Hippopotamus

A symbol of the limits to the ability of argument to make sense of things, in the presence of the big facts of nature. The hippopotamus in this sense comes from the Book of Job in which, after a lot of argument, God speaks from the whirlwind and draws the chattering intellectuals’ attention to the facts of nature, heavy with energy and charisma: the lion, the thunder, Orion’s Belt, the whale who makes the sea boil, and the battle horse who, having swallowed the ground with fierceness and rage, “saith among the trumpets, Ha, ha; and he smelleth the battle afar off, the thunder of the captains, and the shouting.” But even this show is stolen by God’s invitation to “Behold the Behemoth”. Scholars are undecided as to whether this is a hippopotamus or an elephant. Anyway, it is big, its bones are like iron, it can drink a river, and it cuts short overlong debate, living proof of David Hume’s observation that “Nature will always maintain her rights, and prevail in the end over any abstract reasoning whatsoever.”H18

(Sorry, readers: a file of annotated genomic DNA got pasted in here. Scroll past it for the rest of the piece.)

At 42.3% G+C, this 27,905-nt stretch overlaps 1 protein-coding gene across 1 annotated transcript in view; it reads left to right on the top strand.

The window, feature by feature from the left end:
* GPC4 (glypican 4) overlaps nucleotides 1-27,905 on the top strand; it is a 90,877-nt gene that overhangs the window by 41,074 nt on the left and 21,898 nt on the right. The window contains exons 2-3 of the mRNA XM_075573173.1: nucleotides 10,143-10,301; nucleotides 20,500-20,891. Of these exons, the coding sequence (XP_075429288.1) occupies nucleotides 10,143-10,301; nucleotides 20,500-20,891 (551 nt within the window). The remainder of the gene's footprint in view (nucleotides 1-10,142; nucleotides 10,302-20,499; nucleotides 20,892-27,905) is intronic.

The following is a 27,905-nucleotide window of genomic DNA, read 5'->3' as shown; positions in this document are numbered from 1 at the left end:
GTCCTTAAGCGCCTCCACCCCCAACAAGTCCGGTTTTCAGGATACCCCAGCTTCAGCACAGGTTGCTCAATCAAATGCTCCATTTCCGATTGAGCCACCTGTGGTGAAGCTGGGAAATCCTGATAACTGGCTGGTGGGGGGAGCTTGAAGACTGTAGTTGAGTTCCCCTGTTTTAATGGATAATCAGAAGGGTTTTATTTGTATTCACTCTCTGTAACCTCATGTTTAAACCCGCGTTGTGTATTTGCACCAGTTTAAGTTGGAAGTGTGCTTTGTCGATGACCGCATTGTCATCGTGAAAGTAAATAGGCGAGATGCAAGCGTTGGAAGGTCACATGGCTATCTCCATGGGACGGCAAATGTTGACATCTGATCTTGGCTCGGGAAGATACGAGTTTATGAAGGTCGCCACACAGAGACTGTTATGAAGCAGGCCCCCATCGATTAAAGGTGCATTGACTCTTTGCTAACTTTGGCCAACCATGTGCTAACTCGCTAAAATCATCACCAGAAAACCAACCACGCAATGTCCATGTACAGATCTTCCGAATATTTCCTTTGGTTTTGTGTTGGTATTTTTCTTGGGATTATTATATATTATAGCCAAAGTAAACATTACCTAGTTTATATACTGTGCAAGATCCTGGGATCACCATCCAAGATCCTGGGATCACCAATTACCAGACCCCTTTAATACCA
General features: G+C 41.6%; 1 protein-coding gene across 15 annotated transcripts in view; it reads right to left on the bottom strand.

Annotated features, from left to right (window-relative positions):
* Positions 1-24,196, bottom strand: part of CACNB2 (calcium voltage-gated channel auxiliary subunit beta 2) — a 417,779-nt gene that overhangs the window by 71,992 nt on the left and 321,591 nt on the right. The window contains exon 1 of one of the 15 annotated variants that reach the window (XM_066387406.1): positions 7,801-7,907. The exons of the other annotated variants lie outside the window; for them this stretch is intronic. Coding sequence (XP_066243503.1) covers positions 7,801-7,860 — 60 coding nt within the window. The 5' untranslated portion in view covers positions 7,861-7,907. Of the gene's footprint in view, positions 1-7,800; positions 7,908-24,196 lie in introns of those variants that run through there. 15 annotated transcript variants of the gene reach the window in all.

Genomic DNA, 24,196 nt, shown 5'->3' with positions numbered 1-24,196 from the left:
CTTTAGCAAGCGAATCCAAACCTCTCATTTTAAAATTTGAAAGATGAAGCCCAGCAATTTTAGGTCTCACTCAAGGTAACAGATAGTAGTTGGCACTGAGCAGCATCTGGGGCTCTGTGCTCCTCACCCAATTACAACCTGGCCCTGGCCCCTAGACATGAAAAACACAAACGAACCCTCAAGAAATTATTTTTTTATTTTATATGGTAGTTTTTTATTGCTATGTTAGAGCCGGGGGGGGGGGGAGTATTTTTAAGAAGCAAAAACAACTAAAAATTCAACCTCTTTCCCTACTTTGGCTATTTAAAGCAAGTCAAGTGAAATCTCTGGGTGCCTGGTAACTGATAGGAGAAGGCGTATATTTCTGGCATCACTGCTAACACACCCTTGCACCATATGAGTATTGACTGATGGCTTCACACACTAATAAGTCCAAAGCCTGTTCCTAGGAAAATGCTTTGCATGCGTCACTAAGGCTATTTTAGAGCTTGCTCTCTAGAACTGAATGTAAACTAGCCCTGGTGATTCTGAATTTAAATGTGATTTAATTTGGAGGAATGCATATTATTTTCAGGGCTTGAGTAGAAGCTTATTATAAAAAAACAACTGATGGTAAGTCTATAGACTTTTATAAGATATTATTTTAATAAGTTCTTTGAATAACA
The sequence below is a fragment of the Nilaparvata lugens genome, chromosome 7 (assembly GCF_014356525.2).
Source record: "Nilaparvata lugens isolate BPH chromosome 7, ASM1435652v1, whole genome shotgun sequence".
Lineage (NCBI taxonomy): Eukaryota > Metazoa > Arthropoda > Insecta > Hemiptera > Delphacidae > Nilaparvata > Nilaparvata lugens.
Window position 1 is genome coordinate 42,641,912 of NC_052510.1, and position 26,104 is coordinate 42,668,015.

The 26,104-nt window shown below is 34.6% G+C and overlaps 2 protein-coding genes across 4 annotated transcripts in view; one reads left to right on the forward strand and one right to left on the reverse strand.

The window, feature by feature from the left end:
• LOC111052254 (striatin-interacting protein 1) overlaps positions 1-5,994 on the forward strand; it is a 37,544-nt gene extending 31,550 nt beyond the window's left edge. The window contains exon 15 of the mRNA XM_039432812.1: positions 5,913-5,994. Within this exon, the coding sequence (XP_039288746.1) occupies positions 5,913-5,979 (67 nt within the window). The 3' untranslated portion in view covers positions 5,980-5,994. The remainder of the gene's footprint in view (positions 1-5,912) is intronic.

These are hard times for a civilisation that has long been, or felt, in control of the whole of itself and its environment, and which can choose what it means by justice. The possibility that transformations in our ethical standards may be forced on us is shocking. But the whirlwind which is now approaching seems to be asking us something: “Who is this that darkeneth counsel by words without knowledge?” At this point, the best thing to do is to behold the hippopotamus.H19

 

Related entries:

Ironic Space, Reflection, Metamorphosis.

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David Fleming
Dr David Fleming (2 January 1940 – 29 November 2010) was an economist, historian and writer, based in London. He was among the first to reveal the possibility of peak oil's approach and invented the influential TEQs scheme, designed to address this and climate change. He was also a significant figure in the development of the UK Green Party, the Transition Towns movement and the New Economics Foundation, as well as a Chairman of the Soil Association. His wide-ranging independent analysis culminated in two critically acclaimed books, Lean Logic and Surviving the Future. A film about his perspective and legacy - The Sequel: What Will Follow Our Troubled Civilisation? - was released in 2019, directed by BAFTA-winning director Peter Armstrong. For more information, including on Lean Logic, click the little globe below!

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